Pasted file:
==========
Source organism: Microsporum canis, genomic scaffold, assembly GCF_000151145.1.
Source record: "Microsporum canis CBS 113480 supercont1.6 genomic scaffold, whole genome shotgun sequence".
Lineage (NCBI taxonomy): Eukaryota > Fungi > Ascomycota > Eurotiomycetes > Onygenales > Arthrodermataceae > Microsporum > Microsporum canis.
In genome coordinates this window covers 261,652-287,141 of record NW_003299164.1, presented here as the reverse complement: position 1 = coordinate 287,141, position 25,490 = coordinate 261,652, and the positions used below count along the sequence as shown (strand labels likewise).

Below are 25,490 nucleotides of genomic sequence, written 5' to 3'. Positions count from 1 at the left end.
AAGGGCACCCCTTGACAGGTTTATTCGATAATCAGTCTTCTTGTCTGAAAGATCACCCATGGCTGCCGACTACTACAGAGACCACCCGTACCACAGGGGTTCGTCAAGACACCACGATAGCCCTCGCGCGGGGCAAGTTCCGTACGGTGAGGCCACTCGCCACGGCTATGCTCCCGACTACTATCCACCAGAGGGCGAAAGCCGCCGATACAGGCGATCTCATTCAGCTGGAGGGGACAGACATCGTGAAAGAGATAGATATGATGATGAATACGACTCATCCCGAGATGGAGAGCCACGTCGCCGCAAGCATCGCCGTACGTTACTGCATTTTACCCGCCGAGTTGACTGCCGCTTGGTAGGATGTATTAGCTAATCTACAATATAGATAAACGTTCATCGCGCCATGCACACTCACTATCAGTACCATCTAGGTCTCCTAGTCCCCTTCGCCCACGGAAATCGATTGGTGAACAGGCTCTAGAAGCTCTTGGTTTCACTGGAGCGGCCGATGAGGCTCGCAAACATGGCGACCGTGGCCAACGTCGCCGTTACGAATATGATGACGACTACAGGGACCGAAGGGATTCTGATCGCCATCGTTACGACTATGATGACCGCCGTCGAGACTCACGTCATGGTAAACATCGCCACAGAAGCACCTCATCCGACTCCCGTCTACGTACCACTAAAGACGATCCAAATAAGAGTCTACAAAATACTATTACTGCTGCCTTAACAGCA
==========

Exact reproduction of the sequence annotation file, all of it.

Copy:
Source organism: Microsporum canis, genomic scaffold, assembly GCF_000151145.1.
Source record: "Microsporum canis CBS 113480 supercont1.6 genomic scaffold, whole genome shotgun sequence".
Lineage (NCBI taxonomy): Eukaryota > Fungi > Ascomycota > Eurotiomycetes > Onygenales > Arthrodermataceae > Microsporum > Microsporum canis.
In genome coordinates this window covers 261,652-287,141 of record NW_003299164.1, presented here as the reverse complement: position 1 = coordinate 287,141, position 25,490 = coordinate 261,652, and the positions used below count along the sequence as shown (strand labels likewise).

Below are 25,490 nucleotides of genomic sequence, written 5' to 3'. Positions count from 1 at the left end.
AAGGGCACCCCTTGACAGGTTTATTCGATAATCAGTCTTCTTGTCTGAAAGATCACCCATGGCTGCCGACTACTACAGAGACCACCCGTACCACAGGGGTTCGTCAAGACACCACGATAGCCCTCGCGCGGGGCAAGTTCCGTACGGTGAGGCCACTCGCCACGGCTATGCTCCCGACTACTATCCACCAGAGGGCGAAAGCCGCCGATACAGGCGATCTCATTCAGCTGGAGGGGACAGACATCGTGAAAGAGATAGATATGATGATGAATACGACTCATCCCGAGATGGAGAGCCACGTCGCCGCAAGCATCGCCGTACGTTACTGCATTTTACCCGCCGAGTTGACTGCCGCTTGGTAGGATGTATTAGCTAATCTACAATATAGATAAACGTTCATCGCGCCATGCACACTCACTATCAGTACCATCTAGGTCTCCTAGTCCCCTTCGCCCACGGAAATCGATTGGTGAACAGGCTCTAGAAGCTCTTGGTTTCACTGGAGCGGCCGATGAGGCTCGCAAACATGGCGACCGTGGCCAACGTCGCCGTTACGAATATGATGACGACTACAGGGACCGAAGGGATTCTGATCGCCATCGTTACGACTATGATGACCGCCGTCGAGACTCACGTCATGGTAAACATCGCCACAGAAGCACCTCATCCGACTCCCGTCTACGTACCACTAAAGACGATCCAAATAAGAGTCTACAAAATACTATTACTGCTGCCTTAACAGCA